Perennial Herbs Zone 3

tannabananaJune 3, 2008

Hello there!

I'm heading back home to ND in a couple weeks. My mother and I share a love of gardening and I'd like to give her a gift of some perennial culinary herb plants. They need to be hardy to Zone 3 but with the warmer winters they've been having lately, hardy to Zone 4 might work too. What would you suggest? She does annual herbs - dill & basil. They have average to good soil and I think she would place them in one of two areas both of which get full sun. Thanks for your help!

Tanna

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ksrogers(EasternMass Z6)

Dill can go to seed and come back the next year. I have it here, growing out of cracks in the concrete. Coriander is another that can resead. Not many herbs can live in very cold climates of winters, but I did have good luck with thyme. It was started from seeds indoors in pots, last spring and then planted outside in June. It turned purple color all winter and now is back to a deep green with lots of tiny white flowers. It should be a permenent plant eventually. Suggest that you read through the herbs forum as there are many threads mentioning the same cold hardiness of herbs.

    Bookmark   June 3, 2008 at 12:37PM
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noinwi

Yes, Thyme, also Chives, Greek Oregano, Lemon Balm, some mints, Catnip are a few that come back for me here.
I've had annuals Chamomile and Cilantro reseed here also.

    Bookmark   June 3, 2008 at 5:09PM
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fatamorgana2121(Zone 5/6)

Are you looking for only culinary herbs? Because there are many native plants that have medicinal uses and they will tolerate your zone 3 cold and conditions. Echinacea is one such example that is happy in herb gardens and perennial beds.

FataMorgana

    Bookmark   June 4, 2008 at 10:29AM
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tannabanana

Thanks for everyone's help. I really am only looking for culinary herbs but you are right about medicinal herbs and such. She is a good gardener but tends to opt for mostly annuals and thus usually spends (imo) too much money on them. I'm slowly trying to introduce herto perennials and she loves to cook and garden. I think the "organic" aspect of the cooking herbs would appeal to her because 7 years ago they became a organic farming operation...

    Bookmark   June 5, 2008 at 10:34AM
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fatamorgana2121(Zone 5/6)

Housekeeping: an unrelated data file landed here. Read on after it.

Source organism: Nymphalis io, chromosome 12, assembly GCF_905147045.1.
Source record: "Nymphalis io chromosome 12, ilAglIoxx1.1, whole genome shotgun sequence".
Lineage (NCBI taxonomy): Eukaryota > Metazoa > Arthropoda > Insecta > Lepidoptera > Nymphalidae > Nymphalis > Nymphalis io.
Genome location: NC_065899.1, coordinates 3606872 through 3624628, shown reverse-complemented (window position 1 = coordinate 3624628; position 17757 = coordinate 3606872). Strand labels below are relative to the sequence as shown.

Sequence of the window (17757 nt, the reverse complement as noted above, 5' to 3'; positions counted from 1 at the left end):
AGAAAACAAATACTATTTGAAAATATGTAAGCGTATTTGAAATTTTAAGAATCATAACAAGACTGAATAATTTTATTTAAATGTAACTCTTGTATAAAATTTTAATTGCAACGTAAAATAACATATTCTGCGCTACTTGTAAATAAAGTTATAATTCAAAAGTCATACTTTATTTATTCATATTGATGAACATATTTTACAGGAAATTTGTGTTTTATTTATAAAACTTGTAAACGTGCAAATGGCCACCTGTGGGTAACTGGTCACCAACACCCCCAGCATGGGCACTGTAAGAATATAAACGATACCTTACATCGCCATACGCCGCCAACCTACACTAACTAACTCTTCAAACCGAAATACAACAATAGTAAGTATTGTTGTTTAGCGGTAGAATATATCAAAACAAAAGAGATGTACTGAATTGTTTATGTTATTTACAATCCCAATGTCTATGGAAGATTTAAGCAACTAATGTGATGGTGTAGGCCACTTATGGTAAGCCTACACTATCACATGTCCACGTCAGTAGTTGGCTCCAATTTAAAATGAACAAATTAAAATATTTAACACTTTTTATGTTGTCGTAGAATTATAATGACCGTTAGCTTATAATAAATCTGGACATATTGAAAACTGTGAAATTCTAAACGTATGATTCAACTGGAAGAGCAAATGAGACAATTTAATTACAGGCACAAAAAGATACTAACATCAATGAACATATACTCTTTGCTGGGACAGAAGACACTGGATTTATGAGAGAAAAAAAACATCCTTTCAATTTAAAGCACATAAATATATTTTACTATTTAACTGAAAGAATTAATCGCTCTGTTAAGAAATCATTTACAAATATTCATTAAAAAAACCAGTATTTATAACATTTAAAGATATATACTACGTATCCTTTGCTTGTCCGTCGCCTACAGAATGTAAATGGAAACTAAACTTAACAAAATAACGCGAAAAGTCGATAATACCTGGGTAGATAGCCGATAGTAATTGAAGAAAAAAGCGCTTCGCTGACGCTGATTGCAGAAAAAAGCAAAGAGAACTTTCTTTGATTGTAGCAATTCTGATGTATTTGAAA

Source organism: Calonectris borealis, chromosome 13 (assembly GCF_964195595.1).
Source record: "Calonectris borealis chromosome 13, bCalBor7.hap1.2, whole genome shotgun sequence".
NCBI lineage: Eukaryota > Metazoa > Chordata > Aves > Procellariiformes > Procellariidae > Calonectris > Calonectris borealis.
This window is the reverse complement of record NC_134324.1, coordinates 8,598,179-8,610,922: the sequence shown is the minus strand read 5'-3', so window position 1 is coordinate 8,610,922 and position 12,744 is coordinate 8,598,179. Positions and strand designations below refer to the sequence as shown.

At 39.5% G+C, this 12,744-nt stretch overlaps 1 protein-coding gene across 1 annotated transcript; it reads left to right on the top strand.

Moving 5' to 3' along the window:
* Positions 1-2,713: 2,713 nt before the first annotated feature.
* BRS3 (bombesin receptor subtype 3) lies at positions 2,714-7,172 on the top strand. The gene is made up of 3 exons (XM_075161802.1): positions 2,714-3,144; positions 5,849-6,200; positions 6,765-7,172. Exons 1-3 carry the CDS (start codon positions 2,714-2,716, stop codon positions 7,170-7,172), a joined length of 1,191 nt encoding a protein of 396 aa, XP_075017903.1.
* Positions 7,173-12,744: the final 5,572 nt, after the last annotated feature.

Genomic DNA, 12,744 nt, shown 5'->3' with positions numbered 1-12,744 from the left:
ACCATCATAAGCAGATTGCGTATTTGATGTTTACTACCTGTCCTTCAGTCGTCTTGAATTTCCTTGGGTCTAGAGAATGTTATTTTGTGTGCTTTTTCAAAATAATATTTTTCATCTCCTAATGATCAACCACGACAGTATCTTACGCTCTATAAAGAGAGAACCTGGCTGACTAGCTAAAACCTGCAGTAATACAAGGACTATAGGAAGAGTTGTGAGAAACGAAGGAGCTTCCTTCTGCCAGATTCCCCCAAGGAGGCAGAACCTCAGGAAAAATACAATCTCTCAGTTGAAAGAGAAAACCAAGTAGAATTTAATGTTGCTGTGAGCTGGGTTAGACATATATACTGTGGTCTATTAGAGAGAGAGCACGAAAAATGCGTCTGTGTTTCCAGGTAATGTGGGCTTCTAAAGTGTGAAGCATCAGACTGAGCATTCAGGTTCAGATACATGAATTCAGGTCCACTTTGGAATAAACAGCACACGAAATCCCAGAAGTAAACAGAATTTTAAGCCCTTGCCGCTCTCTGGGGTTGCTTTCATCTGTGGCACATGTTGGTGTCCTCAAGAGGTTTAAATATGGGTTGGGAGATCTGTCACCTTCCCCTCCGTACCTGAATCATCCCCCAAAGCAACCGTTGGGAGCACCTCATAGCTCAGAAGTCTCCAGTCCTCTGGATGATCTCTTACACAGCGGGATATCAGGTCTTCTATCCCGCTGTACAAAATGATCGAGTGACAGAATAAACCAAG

I always like to suggest roses for herb gardens. They were important parts of any antique herb garden. Roses offer fragrance, beautiful blooms, and tasty hips (wonderful in tea). Design-wise it will add some structure and interest to the garden.

Garlic is a perfect companion plant for roses - the herb garden needs an allium or two. Garlic and chives are just two members of the allium family and you should be able to find an extra hardy variety or three that can survive the zone.

Don't forget some annual plants like chili peppers which are pretty and useful!

FataMorgana

Here is a link that might be useful: Midwest Hardy Roses

    Bookmark   June 6, 2008 at 8:19AM
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ksrogers(EasternMass Z6)

Most hard neck varieties of garlic are well suited for very cold climates. Usually they get planted in late summer, early fall, for the following years harvest in early summer. Mine have just had their 'scapes' removed and will soon have dieing leaves, which indicates that they are ready to be dug up.

    Bookmark   June 6, 2008 at 1:28PM
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tommerclown_hotmail_com

I have had good luck with sage in Northwestern Wisconsin. I am trying tri-color this year for ornamental value. I also suggest pansies. The flowers make a great garnish and have little flavor. Happy gardening.

    Bookmark   July 16, 2008 at 5:09PM
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reba_nc(z 7)

Don't forget French Tarragon, sorrel, salad burnet, chervil*, and parsley. *annual

    Bookmark   July 22, 2008 at 7:47AM
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